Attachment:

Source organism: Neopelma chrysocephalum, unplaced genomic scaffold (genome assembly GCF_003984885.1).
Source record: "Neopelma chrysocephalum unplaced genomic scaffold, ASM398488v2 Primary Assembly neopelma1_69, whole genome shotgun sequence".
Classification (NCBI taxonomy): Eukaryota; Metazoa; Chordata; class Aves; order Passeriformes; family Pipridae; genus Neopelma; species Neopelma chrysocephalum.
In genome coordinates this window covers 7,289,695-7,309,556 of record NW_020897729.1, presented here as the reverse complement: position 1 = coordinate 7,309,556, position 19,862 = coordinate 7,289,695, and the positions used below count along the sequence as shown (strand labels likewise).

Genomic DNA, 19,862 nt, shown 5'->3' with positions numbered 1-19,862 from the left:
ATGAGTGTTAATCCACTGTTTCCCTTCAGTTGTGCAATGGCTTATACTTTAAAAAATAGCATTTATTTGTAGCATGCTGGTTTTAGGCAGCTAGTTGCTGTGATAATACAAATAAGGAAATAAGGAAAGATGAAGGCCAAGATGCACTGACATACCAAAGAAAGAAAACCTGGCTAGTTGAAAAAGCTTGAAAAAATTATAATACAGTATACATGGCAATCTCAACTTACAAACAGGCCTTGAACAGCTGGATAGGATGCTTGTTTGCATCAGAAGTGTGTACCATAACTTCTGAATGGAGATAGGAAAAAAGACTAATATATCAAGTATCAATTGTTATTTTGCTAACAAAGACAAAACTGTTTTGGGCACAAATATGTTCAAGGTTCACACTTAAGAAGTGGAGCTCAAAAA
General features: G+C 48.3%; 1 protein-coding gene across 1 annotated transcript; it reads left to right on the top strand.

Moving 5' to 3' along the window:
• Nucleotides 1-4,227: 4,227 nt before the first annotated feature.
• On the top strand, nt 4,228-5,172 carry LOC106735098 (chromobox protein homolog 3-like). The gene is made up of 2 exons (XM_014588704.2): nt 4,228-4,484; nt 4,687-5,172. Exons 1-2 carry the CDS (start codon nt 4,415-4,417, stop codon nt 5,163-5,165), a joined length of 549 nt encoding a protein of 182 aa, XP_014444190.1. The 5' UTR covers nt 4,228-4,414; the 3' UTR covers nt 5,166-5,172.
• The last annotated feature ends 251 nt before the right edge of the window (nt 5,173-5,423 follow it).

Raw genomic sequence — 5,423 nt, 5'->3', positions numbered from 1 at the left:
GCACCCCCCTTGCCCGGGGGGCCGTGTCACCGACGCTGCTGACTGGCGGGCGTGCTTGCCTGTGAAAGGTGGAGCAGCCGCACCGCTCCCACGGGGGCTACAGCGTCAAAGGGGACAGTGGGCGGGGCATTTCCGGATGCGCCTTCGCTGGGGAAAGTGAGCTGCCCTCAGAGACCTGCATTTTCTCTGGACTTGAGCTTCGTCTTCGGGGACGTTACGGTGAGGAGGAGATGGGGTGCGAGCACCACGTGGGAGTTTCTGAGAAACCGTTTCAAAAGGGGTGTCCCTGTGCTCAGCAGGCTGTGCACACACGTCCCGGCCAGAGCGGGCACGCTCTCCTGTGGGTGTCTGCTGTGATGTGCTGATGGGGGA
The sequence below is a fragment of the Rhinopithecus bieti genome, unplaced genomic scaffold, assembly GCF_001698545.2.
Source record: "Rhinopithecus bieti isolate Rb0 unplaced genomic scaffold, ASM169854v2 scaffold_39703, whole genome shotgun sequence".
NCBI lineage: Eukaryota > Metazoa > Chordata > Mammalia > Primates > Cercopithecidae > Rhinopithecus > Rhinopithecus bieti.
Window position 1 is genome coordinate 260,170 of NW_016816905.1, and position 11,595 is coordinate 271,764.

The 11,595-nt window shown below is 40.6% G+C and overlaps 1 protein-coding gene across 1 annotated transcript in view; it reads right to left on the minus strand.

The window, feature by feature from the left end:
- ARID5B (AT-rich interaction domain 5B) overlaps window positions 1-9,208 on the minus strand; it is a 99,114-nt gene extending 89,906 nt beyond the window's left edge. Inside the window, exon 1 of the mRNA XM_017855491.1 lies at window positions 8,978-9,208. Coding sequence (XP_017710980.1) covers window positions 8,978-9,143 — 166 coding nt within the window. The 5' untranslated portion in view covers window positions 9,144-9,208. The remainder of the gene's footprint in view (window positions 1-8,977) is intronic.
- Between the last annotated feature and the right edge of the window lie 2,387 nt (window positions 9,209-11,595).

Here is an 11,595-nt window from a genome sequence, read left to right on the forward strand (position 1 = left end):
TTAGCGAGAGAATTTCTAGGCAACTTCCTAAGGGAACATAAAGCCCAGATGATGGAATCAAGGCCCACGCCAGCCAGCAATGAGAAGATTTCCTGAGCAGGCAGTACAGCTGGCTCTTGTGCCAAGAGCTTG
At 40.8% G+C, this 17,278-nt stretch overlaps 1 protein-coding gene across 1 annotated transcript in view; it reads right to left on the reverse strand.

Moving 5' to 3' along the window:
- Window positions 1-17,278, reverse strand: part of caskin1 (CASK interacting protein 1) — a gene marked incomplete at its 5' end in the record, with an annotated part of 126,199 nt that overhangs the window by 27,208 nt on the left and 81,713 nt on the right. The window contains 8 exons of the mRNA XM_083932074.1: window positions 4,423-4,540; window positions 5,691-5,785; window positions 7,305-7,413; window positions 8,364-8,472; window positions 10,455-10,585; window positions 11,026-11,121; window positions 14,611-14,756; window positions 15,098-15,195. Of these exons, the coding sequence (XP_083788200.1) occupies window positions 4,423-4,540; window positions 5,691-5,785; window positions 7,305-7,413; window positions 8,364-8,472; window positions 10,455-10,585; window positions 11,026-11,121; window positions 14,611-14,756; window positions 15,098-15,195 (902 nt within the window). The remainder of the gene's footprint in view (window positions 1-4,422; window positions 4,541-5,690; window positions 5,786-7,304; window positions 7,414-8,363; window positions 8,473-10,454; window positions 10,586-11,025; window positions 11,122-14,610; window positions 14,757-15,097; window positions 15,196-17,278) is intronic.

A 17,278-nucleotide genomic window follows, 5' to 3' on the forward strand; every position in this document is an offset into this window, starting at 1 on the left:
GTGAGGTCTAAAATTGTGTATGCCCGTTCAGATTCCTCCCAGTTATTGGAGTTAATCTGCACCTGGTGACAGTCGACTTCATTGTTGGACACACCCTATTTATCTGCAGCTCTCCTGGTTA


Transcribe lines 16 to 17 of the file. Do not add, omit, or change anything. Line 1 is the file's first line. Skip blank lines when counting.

NCBI lineage: Eukaryota > Metazoa > Chordata > Mammalia > Primates > Cercopithecidae > Rhinopithecus > Rhinopithecus bieti.
Window position 1 is genome coordinate 260,170 of NW_016816905.1, and position 11,595 is coordinate 271,764.